Five Essentials of the MiddleWay Approach
- The best decisions for kids are made by the people closest to them: their parents and the professionals who work with them every day.
- Parents are stronger partners to professionals when they understand systems, rules, and jargon and have confidence in their own abilities to advocate for their child.
- Best practices and an innovative mindset create the conditions for the most effective individualized solutions for kids, even within resource-limited environments.
- Safe, respectful, and honest communication is essential within team relationships and to all team processes.
- Uncertainty doesn’t have to be uncomfortable if we have the right skills and tools for working with it.
MiddleWay Dispute Resolution
Collaborative parent-school problem-solving is the way to go, even in rights-and-obligations-based relationships like IEP/504 teams. When adults feel divided and act in opposition to each other, someone – the parent or the school – ultimately wins the argument, complaint process, administrative intervention, or litigation. But the student rarely wins, because these processes burden the adults emotionally, financially and motivationally, and the child loses critical educational time that can’t be made up. Working relationships may buckle or break, and future work together is strained by tension and mistrust. MiddleWay dispute resolution recognizes the difficulties on all sides as well as the common ground of wanting ultimately to see a student grow into a successful young adult.
MiddleWay Strategic Planning
Futures planning for young people can be intimidating. Parents strive to keep doors open while worrying what bases they need to cover to address what keeps them up at night. And… we can’t be certain about what will happen along the way. Add to this the complexities of IEP Transition planning, the powerful role of Transition in the school plan, and navigating outside-of-school or post-secondary resources, and many parents don’t know where to begin. MiddleWay strategic planning emphasizes understanding the full landscape of futures planning, being clear about where we are today and generating concrete action steps for moving forward. Using MiddleWay’s North Star© and Telescoping© processes, parents gain confidence articulating a hopeful vision for the future and making a plan to get there while increasing their comfort level with course correction and flexibility as kids make their way towards adult life.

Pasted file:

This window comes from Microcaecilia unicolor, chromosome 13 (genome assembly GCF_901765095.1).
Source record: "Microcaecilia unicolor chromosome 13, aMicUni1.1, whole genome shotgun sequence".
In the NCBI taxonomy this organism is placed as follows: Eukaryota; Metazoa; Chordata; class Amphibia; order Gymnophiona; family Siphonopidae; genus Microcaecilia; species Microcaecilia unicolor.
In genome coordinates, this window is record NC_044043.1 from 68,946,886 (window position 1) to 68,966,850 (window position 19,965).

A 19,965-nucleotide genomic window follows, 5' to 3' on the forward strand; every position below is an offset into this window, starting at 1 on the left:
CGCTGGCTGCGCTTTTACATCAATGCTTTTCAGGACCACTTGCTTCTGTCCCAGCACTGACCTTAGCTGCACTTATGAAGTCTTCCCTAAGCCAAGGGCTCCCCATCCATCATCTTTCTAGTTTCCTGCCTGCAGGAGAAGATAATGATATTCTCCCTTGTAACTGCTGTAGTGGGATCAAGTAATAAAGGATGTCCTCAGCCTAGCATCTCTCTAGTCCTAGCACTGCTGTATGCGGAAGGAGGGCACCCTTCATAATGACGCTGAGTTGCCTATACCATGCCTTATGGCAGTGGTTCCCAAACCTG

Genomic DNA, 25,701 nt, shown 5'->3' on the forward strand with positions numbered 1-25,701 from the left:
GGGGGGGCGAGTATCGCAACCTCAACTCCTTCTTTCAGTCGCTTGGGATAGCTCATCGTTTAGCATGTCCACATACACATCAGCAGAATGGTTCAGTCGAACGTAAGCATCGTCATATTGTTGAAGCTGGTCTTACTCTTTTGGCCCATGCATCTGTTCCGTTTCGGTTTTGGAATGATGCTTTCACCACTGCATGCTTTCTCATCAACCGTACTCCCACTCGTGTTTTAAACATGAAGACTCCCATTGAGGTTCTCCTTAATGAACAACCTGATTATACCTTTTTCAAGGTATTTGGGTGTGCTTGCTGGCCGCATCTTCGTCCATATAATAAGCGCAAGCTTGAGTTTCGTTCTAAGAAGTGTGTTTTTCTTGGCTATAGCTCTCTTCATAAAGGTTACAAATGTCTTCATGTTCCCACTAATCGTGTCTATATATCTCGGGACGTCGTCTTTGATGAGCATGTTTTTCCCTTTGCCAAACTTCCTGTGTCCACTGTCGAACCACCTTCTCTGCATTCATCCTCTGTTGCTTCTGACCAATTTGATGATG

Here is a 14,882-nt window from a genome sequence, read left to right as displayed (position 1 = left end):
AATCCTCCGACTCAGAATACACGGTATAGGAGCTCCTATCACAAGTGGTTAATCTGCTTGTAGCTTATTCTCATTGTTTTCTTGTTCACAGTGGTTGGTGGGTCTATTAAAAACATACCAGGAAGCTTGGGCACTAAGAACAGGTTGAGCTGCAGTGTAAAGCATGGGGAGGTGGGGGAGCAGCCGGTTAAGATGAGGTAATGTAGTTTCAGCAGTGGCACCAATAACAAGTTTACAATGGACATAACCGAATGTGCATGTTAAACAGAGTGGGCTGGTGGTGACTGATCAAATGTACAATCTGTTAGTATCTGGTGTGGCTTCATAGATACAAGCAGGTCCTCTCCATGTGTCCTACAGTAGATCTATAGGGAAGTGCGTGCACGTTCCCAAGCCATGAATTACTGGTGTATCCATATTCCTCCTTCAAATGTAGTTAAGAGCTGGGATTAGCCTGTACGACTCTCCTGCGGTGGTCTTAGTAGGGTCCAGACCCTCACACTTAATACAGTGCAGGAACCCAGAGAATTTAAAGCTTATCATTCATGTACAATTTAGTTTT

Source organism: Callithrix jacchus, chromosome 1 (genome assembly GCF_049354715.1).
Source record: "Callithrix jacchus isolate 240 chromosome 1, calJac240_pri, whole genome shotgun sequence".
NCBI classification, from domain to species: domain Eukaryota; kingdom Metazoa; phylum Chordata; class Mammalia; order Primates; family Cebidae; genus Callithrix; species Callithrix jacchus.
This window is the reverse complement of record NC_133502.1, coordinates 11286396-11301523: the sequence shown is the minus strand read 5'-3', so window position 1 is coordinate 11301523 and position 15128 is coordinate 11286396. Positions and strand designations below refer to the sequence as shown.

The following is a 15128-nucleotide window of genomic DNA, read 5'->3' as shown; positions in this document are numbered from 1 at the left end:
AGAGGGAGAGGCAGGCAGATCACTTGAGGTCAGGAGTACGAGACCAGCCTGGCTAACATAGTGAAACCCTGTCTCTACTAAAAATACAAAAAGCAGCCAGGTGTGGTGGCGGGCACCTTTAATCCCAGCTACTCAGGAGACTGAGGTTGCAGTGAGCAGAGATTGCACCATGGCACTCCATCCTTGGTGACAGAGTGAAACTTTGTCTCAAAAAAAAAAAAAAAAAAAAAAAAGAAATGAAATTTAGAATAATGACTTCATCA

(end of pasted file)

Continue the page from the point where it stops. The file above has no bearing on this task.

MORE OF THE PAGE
Caroline’s 29-year career is a marriage of law and education, shaped by personal experience raising a son with a disability. She began as a classroom teacher, went on to law practice, and circled back to public school as a special education Family Liaison and Transition Specialist. There, she focused on neutral dispute resolution, post-secondary planning, and community outreach. Today, she has returned to private practice to build capacity for collaborative practices in parent-school relationships and confidence for parents navigating futures planning for children with special needs.
Caroline is a mom to three remarkable and unique young adults. Her son’s disability emerged in preschool, increased in complexity over time, and fully revealed itself at age 21. His needs have presented as intertwined moving targets. He has accessed special education, medical and mental health support, community resources, and public services. His needs for high expectations and equal opportunity have always been just as important, and a dedicated team of family, friends, and professionals support him today to strike the balance. All three of Caroline’s children are creative, compassionate, interesting people building independent and self-actualizing lives.
“As a parent of a young man with special needs, I understand how high the stakes are in every opportunity your child gains or misses. I have deep experience as an educator/attorney, and I have navigated educational, social and personal triumphs and heartaches with my own son. When he was young, parents of older kids supported me along the way. I want to do the same for you.”
– Caroline Nelson